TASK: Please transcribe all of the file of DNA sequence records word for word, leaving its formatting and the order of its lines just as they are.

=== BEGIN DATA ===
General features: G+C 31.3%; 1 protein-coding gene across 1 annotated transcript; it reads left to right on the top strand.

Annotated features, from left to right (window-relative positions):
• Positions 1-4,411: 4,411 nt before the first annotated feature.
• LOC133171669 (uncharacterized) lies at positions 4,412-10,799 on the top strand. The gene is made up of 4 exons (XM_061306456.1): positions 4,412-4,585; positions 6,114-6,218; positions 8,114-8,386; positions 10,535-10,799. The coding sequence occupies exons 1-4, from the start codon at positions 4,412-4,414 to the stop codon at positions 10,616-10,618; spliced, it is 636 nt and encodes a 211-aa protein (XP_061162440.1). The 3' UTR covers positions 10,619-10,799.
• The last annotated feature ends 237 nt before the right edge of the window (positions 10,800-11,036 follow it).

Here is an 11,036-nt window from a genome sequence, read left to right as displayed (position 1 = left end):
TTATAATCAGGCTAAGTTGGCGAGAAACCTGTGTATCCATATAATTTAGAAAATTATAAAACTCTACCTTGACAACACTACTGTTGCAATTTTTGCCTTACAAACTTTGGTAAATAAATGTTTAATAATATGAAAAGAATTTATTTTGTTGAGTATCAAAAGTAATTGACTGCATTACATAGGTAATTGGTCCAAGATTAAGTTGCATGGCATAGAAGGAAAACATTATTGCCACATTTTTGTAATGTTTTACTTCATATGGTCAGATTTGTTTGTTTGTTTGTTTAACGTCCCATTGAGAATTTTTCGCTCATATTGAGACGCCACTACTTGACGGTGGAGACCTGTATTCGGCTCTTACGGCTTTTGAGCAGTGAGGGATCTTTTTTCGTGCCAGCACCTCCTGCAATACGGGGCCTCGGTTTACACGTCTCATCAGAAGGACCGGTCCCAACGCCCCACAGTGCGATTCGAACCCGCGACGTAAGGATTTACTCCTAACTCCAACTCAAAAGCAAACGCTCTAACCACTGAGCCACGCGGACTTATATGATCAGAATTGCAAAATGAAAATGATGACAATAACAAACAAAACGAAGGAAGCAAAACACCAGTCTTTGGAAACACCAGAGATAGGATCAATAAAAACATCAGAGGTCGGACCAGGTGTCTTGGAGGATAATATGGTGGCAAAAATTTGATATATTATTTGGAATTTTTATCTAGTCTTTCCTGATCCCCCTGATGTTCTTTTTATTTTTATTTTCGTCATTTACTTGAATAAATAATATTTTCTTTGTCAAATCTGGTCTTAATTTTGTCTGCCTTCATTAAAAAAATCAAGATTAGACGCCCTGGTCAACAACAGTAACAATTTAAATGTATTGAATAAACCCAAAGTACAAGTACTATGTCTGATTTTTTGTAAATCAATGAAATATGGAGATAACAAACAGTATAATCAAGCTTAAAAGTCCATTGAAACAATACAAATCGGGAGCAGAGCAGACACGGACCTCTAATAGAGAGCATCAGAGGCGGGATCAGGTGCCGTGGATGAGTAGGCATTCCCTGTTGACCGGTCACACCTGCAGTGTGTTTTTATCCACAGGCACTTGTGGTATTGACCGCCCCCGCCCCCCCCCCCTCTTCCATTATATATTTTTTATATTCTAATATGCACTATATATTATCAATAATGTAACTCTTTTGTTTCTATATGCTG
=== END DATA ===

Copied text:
General features: G+C 31.3%; 1 protein-coding gene across 1 annotated transcript; it reads left to right on the top strand.

Annotated features, from left to right (window-relative positions):
• Positions 1-4,411: 4,411 nt before the first annotated feature.
• LOC133171669 (uncharacterized) lies at positions 4,412-10,799 on the top strand. The gene is made up of 4 exons (XM_061306456.1): positions 4,412-4,585; positions 6,114-6,218; positions 8,114-8,386; positions 10,535-10,799. The coding sequence occupies exons 1-4, from the start codon at positions 4,412-4,414 to the stop codon at positions 10,616-10,618; spliced, it is 636 nt and encodes a 211-aa protein (XP_061162440.1). The 3' UTR covers positions 10,619-10,799.
• The last annotated feature ends 237 nt before the right edge of the window (positions 10,800-11,036 follow it).

Here is an 11,036-nt window from a genome sequence, read left to right as displayed (position 1 = left end):
TTATAATCAGGCTAAGTTGGCGAGAAACCTGTGTATCCATATAATTTAGAAAATTATAAAACTCTACCTTGACAACACTACTGTTGCAATTTTTGCCTTACAAACTTTGGTAAATAAATGTTTAATAATATGAAAAGAATTTATTTTGTTGAGTATCAAAAGTAATTGACTGCATTACATAGGTAATTGGTCCAAGATTAAGTTGCATGGCATAGAAGGAAAACATTATTGCCACATTTTTGTAATGTTTTACTTCATATGGTCAGATTTGTTTGTTTGTTTGTTTAACGTCCCATTGAGAATTTTTCGCTCATATTGAGACGCCACTACTTGACGGTGGAGACCTGTATTCGGCTCTTACGGCTTTTGAGCAGTGAGGGATCTTTTTTCGTGCCAGCACCTCCTGCAATACGGGGCCTCGGTTTACACGTCTCATCAGAAGGACCGGTCCCAACGCCCCACAGTGCGATTCGAACCCGCGACGTAAGGATTTACTCCTAACTCCAACTCAAAAGCAAACGCTCTAACCACTGAGCCACGCGGACTTATATGATCAGAATTGCAAAATGAAAATGATGACAATAACAAACAAAACGAAGGAAGCAAAACACCAGTCTTTGGAAACACCAGAGATAGGATCAATAAAAACATCAGAGGTCGGACCAGGTGTCTTGGAGGATAATATGGTGGCAAAAATTTGATATATTATTTGGAATTTTTATCTAGTCTTTCCTGATCCCCCTGATGTTCTTTTTATTTTTATTTTCGTCATTTACTTGAATAAATAATATTTTCTTTGTCAAATCTGGTCTTAATTTTGTCTGCCTTCATTAAAAAAATCAAGATTAGACGCCCTGGTCAACAACAGTAACAATTTAAATGTATTGAATAAACCCAAAGTACAAGTACTATGTCTGATTTTTTGTAAATCAATGAAATATGGAGATAACAAACAGTATAATCAAGCTTAAAAGTCCATTGAAACAATACAAATCGGGAGCAGAGCAGACACGGACCTCTAATAGAGAGCATCAGAGGCGGGATCAGGTGCCGTGGATGAGTAGGCATTCCCTGTTGACCGGTCACACCTGCAGTGTGTTTTTATCCACAGGCACTTGTGGTATTGACCGCCCCCGCCCCCCCCCCCTCTTCCATTATATATTTTTTATATTCTAATATGCACTATATATTATCAATAATGTAACTCTTTTGTTTCTATATGCTG